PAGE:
Heather Turner and her husband needed a few thousand dollars to jump-start the adoption of a teenager from Ukraine, and their timing was good: Lenders led by online firms have opened the spigot for personal loans, even if it comes at a steep price.
Personal loans surged to a record this year and are the fastest-growing U.S. consumer-lending category, according to data from credit bureau TransUnion. Outstanding balances rose about 18 percent in the first quarter to $120 billion. Fintech companies originated 36 percent of total personal loans in 2017 compared with less than 1 percent in 2010, Chicago-based TransUnion said.
The Turners, of Lewiston, Maine, needed a speedy loan and didn’t want to borrow against their house or car. Heather Turner said LendingClub arranged a 3-year loan for less than $10,000 last October at an interest rate around 23 percent — similar to that of a credit card. Most notably, the loan is unsecured.
“Is it a perfect loan? No,” Turner said in an interview. “We didn’t expect some low-interest personal loan with no collateral.”
Web-based firms like LendingClub, Prosper Marketplace Inc. and closely held Social Finance Inc. are driving the expansion of personal loans. LendingClub said in a filing that personal-loan originations in the first quarter soared 20 percent from a year earlier to $2.1 billion.
“A lot of credit goes to the fintech lenders for reinvigorating a loan category that’s been around forever,” Jason Laky, TransUnion’s consumer-lending business lead, said in an interview. “If you think about ‘It’s a Wonderful Life,’ George Bailey and his bank offered personal loans to the consumers. It’s a core banking product that’s been around since the beginning of banking.”
Established banks also have a piece of the market through online platforms including SunTrust Banks Inc.’s LightStream and Goldman Sachs Group Inc.’s Marcus.
“As a result of movements in technology, the opportunity in the consumer space has moved to us,” Goldman Sachs Chief Executive Officer Lloyd Blankfein said last month at the Economic Club of New York.
Layers of Debt
Such rapid growth has some analysts concerned about the potential for increased losses in consumer credit as interest rates rise. Total household debt in the U.S. hit a new peak in the first quarter, according to the Federal Reserve Bank of New York. Dean Athanasia, who runs Bank of America Corp.’s consumer banking business, said last month his firm is keeping an eye on consumers “layering” debt by tapping multiple lenders.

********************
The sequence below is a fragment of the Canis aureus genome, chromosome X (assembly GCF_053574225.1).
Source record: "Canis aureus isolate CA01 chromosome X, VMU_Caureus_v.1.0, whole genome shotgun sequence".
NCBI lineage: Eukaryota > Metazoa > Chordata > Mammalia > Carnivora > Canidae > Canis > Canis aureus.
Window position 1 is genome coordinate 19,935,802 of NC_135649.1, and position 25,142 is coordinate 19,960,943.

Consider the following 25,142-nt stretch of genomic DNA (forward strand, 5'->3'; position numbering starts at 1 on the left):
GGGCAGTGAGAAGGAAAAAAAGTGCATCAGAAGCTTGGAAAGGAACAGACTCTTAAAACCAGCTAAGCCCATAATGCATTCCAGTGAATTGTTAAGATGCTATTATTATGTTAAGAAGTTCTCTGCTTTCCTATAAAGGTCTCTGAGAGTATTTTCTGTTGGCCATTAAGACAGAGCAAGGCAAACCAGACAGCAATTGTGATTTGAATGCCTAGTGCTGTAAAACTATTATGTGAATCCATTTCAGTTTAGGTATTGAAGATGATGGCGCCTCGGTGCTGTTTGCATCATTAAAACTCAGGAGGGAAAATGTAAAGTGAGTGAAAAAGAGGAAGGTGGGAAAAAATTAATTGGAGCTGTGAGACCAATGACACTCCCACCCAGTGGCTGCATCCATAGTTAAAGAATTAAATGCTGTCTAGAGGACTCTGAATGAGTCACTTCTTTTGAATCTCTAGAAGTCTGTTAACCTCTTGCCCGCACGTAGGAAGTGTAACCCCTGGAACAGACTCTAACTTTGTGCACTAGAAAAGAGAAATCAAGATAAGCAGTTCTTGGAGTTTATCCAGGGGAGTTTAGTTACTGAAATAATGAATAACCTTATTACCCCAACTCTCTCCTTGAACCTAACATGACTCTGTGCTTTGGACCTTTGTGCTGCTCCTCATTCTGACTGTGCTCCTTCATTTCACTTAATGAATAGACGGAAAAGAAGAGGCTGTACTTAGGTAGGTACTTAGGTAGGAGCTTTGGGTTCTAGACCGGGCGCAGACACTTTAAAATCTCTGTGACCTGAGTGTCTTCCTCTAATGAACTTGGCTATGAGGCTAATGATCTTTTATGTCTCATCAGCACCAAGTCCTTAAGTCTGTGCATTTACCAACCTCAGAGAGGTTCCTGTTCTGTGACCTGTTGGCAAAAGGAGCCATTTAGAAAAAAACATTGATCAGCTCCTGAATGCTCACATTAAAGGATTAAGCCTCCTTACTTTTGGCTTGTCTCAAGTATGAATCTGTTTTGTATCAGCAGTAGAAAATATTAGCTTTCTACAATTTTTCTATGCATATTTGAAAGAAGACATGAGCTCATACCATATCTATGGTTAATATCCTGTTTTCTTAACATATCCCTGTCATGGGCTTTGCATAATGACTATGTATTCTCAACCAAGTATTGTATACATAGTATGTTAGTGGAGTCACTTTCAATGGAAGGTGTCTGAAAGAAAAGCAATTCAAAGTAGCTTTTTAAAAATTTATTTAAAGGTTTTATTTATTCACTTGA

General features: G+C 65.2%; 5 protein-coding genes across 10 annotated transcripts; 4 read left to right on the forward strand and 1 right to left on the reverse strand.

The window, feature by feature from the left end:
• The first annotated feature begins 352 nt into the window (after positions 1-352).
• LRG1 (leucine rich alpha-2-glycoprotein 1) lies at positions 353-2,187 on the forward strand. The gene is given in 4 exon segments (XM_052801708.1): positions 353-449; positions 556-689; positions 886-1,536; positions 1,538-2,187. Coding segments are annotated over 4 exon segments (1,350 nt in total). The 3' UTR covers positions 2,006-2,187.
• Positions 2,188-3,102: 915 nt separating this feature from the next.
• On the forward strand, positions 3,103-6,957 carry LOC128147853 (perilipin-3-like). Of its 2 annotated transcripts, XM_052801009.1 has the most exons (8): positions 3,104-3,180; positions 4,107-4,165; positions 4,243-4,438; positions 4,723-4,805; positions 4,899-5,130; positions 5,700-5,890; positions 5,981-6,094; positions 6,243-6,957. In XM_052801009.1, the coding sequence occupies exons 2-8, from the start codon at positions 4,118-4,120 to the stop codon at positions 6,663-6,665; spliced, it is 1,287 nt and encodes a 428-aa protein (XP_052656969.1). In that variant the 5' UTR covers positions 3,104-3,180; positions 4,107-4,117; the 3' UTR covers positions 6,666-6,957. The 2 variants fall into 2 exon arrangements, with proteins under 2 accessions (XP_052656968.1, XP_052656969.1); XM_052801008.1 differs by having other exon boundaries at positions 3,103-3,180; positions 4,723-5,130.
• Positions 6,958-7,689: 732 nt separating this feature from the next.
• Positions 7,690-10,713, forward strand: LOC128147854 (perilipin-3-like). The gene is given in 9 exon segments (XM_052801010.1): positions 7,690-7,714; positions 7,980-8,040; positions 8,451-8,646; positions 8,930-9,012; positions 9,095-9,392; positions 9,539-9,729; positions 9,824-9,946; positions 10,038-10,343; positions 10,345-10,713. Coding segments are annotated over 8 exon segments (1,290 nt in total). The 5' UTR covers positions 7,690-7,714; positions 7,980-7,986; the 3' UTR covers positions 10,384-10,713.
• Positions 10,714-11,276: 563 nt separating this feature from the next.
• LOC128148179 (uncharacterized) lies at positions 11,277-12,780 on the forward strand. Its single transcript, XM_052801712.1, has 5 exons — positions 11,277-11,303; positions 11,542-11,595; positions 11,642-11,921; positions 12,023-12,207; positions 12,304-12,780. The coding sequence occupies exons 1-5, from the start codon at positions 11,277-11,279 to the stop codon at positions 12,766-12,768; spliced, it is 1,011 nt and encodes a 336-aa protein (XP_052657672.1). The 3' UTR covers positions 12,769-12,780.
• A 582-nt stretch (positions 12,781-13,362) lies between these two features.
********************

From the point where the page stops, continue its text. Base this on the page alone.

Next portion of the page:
Wells Fargo & Co. analyst Don Fandetti said consumers have turned to personal loans to consolidate debt and make large one-time purchases amid a reluctance to tap home equity after the credit crisis. For a newer player like Marcus or some fintech companies, it’s easier to offer personal loans than go head-to-head with credit-card lenders, which have an edge in brand awareness, he said.
Personal loans accounted for just 1 percent of the total outstanding consumer balance of $12.9 trillion in the first quarter, according to TransUnion. The lion’s share of consumer debt is from mortgages, at nearly $9 trillion outstanding, followed by student and auto loans. The personal-loan segment is poised to grow further as lenders pull back from areas such as credit cards and auto, Fandetti said.
To be sure, not everyone is piling in. Discover Financial Services is among lenders that have scaled back on personal loans. CEO David Nelms said at a June conference that some fintechs “maybe get a little carried away on pricing and credit.”
But according to TransUnion’s Laky, the influx of players shouldn’t be a problem.
“It’s never unhealthy for the consumer to have more choices,” he said.
(An earlier version of this story was corrected to show that Blankfein, Athanasia and Nelm’s comments came last month.)